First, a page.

Many neutralizing antibodies (nAbs) elicited to ancestral severe acute respiratory syndrome coronavirus 2 (SARS-CoV-2) through natural infection and vaccination have reduced effectiveness to SARS-CoV-2 variants. Here, we show that therapeutic antibody ADG20 is able to neutralize SARS-CoV-2 variants of concern (VOCs) including Omicron (B.1.1.529) as well as other SARS-related coronaviruses. We delineate the structural basis of this relatively escape-resistant epitope that extends from one end of the receptor binding site (RBS) into the highly conserved CR3022 site. ADG20 can then benefit from high potency through direct competition with ACE2 in the more variable RBS and interaction with the more highly conserved CR3022 site. Importantly, antibodies that are able to target this site generally neutralize a broad range of VOCs, albeit with reduced potency against Omicron. Thus, this conserved and vulnerable site can be exploited for the design of universal vaccines and therapeutic antibodies.


Subject(s)
Antibodies, Monoclonal , Antibodies, Neutralizing , Antibodies, Viral , COVID-19 , SARS-CoV-2 , Spike Glycoprotein, Coronavirus , Antibodies, Monoclonal/immunology , Antibodies, Neutralizing/immunology , Antibodies, Viral/immunology , COVID-19/immunology , COVID-19/virology , Epitopes/immunology , Humans , Neutralization Tests , SARS-CoV-2/immunology , Spike Glycoprotein, Coronavirus/immunology
9.
Nat Immunol ; 23(6): 960-970, 2022 06.
Article in English | MEDLINE | ID: covidwho-1873528

ABSTRACT

The emergence of current severe acute respiratory syndrome coronavirus 2 (SARS-CoV-2) variants of concern (VOCs) and potential future spillovers of SARS-like coronaviruses into humans pose a major threat to human health and the global economy. Development of broadly effective coronavirus vaccines that can mitigate these threats is needed. Here, we utilized a targeted donor selection strategy to isolate a large panel of human broadly neutralizing antibodies (bnAbs) to sarbecoviruses. Many of these bnAbs are remarkably effective in neutralizing a diversity of sarbecoviruses and against most SARS-CoV-2 VOCs, including the Omicron variant. Neutralization breadth is achieved by bnAb binding to epitopes on a relatively conserved face of the receptor-binding domain (RBD). Consistent with targeting of conserved sites, select RBD bnAbs exhibited protective efficacy against diverse SARS-like coronaviruses in a prophylaxis challenge model in vivo. These bnAbs provide new opportunities and choices for next-generation antibody prophylactic and therapeutic applications and provide a molecular basis for effective design of pan-sarbecovirus vaccines.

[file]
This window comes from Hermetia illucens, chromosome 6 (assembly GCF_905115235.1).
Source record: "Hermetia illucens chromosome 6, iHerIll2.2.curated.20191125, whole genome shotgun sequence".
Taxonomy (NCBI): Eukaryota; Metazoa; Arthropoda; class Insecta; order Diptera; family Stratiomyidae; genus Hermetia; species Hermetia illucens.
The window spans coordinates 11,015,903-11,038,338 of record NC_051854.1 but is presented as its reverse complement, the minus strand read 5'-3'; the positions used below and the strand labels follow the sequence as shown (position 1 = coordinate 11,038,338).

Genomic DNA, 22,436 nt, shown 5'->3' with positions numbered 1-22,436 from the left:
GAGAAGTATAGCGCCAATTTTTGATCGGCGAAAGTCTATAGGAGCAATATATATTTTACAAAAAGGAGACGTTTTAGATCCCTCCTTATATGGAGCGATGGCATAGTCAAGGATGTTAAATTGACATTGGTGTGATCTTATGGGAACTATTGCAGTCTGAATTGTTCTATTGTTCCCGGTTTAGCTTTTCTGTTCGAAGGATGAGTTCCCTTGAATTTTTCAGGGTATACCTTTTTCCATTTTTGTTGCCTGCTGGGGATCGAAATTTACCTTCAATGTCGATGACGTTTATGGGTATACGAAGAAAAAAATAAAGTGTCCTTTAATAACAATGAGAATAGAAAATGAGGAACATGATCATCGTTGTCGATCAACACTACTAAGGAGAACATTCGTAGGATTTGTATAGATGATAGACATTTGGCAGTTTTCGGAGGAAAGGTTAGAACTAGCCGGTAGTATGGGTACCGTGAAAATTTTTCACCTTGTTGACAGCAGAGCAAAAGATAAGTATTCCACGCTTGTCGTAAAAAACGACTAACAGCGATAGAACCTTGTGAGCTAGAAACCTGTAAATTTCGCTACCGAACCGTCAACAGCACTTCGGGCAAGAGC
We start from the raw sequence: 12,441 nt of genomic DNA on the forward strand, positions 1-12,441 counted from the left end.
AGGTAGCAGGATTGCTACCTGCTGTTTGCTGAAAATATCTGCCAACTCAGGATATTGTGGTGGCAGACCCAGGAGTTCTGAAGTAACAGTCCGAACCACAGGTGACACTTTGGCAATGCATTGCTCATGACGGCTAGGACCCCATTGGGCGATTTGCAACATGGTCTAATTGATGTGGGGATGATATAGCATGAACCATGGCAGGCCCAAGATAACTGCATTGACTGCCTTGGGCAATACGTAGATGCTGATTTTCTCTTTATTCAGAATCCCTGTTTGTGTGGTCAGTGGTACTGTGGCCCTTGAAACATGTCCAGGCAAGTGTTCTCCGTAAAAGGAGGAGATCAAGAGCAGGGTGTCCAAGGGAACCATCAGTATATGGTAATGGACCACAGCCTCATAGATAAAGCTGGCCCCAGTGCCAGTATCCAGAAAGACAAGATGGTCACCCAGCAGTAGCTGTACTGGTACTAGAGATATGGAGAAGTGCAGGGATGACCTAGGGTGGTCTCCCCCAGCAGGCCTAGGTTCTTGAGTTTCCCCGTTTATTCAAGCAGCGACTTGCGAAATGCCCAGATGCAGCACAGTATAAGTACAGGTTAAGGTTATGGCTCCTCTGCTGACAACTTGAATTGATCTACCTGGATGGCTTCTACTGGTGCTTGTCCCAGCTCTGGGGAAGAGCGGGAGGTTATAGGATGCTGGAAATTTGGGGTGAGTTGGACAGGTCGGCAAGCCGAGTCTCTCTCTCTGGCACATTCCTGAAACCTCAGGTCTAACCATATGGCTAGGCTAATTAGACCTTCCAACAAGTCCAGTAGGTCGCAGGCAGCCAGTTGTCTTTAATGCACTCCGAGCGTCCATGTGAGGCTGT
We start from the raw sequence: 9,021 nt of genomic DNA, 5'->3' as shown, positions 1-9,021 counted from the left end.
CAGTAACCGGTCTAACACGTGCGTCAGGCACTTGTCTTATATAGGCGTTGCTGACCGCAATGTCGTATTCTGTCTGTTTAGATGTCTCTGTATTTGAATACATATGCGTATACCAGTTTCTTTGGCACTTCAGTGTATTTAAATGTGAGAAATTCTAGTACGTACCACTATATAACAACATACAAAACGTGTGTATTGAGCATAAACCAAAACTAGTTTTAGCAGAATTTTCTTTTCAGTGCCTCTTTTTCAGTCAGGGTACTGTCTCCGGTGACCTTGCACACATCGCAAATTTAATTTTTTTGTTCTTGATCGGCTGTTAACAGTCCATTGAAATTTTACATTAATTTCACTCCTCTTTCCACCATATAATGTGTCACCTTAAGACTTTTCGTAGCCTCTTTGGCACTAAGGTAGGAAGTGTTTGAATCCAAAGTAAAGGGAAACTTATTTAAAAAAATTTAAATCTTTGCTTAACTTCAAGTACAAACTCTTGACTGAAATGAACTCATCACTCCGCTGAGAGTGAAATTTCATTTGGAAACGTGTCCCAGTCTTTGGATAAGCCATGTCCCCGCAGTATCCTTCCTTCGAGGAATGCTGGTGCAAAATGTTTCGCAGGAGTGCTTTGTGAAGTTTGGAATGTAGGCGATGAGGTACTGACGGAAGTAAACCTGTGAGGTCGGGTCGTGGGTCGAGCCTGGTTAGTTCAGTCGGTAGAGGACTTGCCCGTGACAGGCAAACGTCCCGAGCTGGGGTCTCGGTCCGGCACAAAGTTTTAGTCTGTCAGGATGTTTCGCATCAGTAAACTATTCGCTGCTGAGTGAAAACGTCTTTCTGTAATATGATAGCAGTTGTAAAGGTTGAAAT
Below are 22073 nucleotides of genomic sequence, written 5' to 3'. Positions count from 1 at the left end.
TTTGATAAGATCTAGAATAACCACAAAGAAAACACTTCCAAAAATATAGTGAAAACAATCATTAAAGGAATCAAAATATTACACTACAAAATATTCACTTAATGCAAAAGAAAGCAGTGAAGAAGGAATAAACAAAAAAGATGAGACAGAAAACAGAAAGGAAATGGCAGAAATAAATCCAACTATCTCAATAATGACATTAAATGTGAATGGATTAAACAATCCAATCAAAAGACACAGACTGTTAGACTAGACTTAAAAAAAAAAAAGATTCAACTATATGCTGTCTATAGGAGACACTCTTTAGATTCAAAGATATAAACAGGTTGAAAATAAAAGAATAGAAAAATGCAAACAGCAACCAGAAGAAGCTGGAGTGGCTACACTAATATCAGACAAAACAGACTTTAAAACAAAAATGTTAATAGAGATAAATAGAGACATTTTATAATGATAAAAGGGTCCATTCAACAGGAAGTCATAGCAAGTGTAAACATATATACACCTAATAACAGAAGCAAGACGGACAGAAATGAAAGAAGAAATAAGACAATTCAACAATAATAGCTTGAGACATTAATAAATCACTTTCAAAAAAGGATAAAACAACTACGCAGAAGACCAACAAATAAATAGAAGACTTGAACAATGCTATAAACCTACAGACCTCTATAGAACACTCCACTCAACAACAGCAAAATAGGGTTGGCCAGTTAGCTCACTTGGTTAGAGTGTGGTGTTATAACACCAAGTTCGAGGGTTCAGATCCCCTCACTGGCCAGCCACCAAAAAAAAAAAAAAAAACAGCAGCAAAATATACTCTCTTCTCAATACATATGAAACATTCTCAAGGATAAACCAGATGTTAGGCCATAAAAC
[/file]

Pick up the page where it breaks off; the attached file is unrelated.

Subject(s)
COVID-19 , SARS-CoV-2 , Antibodies, Neutralizing , Antibodies, Viral , Broadly Neutralizing Antibodies , COVID-19/prevention & control , Humans , Spike Glycoprotein, Coronavirus
11.
Commun Biol ; 5(1): 342, 2022 04 11.
Article in English | MEDLINE | ID: covidwho-1784032

ABSTRACT

Three betacoronaviruses have crossed the species barrier and established human-to-human transmission causing significant morbidity and mortality in the past 20 years. The most current and widespread of these is SARS-CoV-2. The identification of CoVs with zoonotic potential in animal reservoirs suggests that additional outbreaks could occur. Monoclonal antibodies targeting conserved neutralizing epitopes on diverse CoVs can form the basis for prophylaxis and therapeutic treatments and enable the design of vaccines aimed at providing pan-CoV protection. We previously identified a neutralizing monoclonal antibody, CV3-25 that binds to the SARS-CoV-2 spike, neutralizes the SARS-CoV-2 Beta variant comparably to the ancestral Wuhan Hu-1 strain, cross neutralizes SARS-CoV-1 and binds to recombinant proteins derived from the spike-ectodomains of HCoV-OC43 and HCoV-HKU1. Here, we show that the neutralizing activity of CV3-25 is maintained against the Alpha, Delta, Gamma and Omicron variants of concern as well as a SARS-CoV-like bat coronavirus with zoonotic potential by binding to a conserved linear peptide in the stem-helix region. Negative stain electron microscopy and a 1.74 Å crystal structure of a CV3-25/peptide complex demonstrates that CV3-25 binds to the base of the stem helix at the HR2 boundary to an epitope that is distinct from other stem-helix directed neutralizing mAbs.


Subject(s)
COVID-19 , SARS-CoV-2 , Animals , Antibodies, Monoclonal , Antibodies, Neutralizing , Antibodies, Viral , Epitopes , Spike Glycoprotein, Coronavirus/chemistry